• The purpose of consumer protection through the promotion of fair competition and the preservation of unique indicators is to safeguard consumers by allowing them to make educated decisions about the products and services available to them. As long as the sign in question remains distinct, it may be protected indefinitely.

The primary reason for protecting other forms of industrial property is to encourage the development of new ideas, products, and technologies. These include patentable innovations, industrial designs, and confidential business information.

  • The public goal is to secure the returns on investments made in the creation of cutting-edge technologies, providing the impetus and resources for furthering the field of study.
  • Foreign direct investment, joint ventures, and licencing are all mechanisms via which technology can be transferred, and they can only succeed if protected by a strong intellectual property law.
  • The protection is usually given for a finite term (typically 20 years in the case of patents).

GEOGRAPHICAL INDICATIONS:

GEOGRAPHICAL INDICATIONS

 

The terms “geographical indication” and “appellation of origin” refer to labels placed on products that can trace their roots back to a specific region and boast unique attributes that can be directly linked to that region. The name of the country or region where the product was first produced is usually part of a geographical indicator.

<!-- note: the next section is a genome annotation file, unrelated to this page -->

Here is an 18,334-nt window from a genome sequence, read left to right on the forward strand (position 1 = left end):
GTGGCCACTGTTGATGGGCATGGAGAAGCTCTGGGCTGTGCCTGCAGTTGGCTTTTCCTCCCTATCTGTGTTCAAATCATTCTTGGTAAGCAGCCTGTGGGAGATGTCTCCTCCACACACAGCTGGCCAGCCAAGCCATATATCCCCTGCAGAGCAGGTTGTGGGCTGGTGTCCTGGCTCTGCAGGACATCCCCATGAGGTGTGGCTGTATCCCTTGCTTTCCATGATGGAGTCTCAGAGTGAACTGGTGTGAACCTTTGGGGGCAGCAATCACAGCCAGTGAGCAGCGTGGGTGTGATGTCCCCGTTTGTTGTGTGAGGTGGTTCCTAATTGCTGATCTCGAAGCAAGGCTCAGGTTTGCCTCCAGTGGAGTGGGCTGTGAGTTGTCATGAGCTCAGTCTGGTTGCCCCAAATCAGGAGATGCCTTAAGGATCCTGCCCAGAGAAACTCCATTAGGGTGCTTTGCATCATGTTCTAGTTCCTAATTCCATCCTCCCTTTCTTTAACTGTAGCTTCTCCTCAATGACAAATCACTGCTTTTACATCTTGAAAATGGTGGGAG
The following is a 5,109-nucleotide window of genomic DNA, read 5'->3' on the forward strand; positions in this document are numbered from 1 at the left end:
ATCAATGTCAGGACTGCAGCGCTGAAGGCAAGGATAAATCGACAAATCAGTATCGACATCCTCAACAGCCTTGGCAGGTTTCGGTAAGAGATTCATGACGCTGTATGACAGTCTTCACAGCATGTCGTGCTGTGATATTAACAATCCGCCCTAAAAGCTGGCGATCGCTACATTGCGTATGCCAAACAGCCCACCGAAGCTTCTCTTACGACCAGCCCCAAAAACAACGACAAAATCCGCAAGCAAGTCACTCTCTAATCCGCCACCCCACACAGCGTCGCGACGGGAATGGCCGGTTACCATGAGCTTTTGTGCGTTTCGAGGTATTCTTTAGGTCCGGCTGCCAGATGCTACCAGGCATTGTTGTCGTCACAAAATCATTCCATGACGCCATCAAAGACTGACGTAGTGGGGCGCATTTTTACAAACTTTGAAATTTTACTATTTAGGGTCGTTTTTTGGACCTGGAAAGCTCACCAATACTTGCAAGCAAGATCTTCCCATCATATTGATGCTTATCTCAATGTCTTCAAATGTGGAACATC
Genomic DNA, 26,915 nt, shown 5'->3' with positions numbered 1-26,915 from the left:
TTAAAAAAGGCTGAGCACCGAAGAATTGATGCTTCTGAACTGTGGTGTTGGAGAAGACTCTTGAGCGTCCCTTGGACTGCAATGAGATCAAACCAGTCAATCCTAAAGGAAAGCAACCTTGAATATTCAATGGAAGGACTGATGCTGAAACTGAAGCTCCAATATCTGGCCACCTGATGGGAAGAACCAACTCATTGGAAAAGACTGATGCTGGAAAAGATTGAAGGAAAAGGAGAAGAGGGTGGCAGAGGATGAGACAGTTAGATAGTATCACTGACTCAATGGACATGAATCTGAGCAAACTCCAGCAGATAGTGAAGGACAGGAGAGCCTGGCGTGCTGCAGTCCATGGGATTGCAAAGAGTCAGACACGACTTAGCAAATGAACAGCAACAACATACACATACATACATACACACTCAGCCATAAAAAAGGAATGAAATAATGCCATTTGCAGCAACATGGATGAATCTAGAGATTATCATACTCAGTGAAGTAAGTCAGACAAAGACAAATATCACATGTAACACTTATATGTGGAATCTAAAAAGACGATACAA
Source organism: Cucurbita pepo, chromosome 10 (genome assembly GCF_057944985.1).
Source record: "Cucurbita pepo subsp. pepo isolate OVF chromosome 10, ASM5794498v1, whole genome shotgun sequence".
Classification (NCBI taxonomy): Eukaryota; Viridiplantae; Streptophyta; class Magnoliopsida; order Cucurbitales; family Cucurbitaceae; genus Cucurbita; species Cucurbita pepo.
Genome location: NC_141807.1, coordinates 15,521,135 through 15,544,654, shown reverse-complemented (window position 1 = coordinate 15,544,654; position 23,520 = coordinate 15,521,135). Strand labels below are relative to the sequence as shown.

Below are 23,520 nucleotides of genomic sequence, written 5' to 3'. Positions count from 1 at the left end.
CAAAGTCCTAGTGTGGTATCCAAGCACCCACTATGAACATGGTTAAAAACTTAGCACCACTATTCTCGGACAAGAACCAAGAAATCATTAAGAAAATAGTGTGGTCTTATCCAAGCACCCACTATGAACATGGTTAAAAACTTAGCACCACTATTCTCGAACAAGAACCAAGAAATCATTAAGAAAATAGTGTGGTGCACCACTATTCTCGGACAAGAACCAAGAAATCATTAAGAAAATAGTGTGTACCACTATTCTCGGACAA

TRADE SECRETS:

A trade secret is a type of intellectual property that protects proprietary knowledge from disclosure. An unfair business practise and a breach of trade secret protection is the unlawful acquisition, use, or disclosure of protected knowledge in a manner inconsistent with fair trade practises by others.

India and Intellectual Property Rights

Acts Dealing with Intellectual Property Rights in India:

  • The Copyright Act, 1957
  • The Patents Act, 1970
  • The Trade Marks Act, 1999
  • The Geographical Indications of Goods (Registration and Protection) Act, 1999

To chart the course of IPRs in India’s future, the government enacted the National IPR Policy as a vision document.

  • The Ministry of Commerce’s Department of Industrial Policy and Promotion (DIPP) is in charge of coordinating, guiding, and supervising the development and execution of intellectual property rights (IPRs) in India.

The Department of Industrial Property Promotion and Protection (DIPP) has established a “Cell for IPR Promotion & Management” (CIPAM) as the focal point for carrying out the policy’s goals.

Advantages of Intellectual Property Rights

  • Safeguards creators rights
  • Promotes innovation and creativity
  • Facilitates ease of doing business
  • Enhances economic value
  • Expands the export regime

 

Way Forward

The next generation has to be educated about IP rights from an early age since they are fundamental to innovation and creativity.

In order for India to reap the benefits of a robust IP system on a global scale, the current problems with IPR rules must be fixed.

Having their intellectual property rights protected will benefit India’s “Make in India” and “Atmanirbhar” initiatives.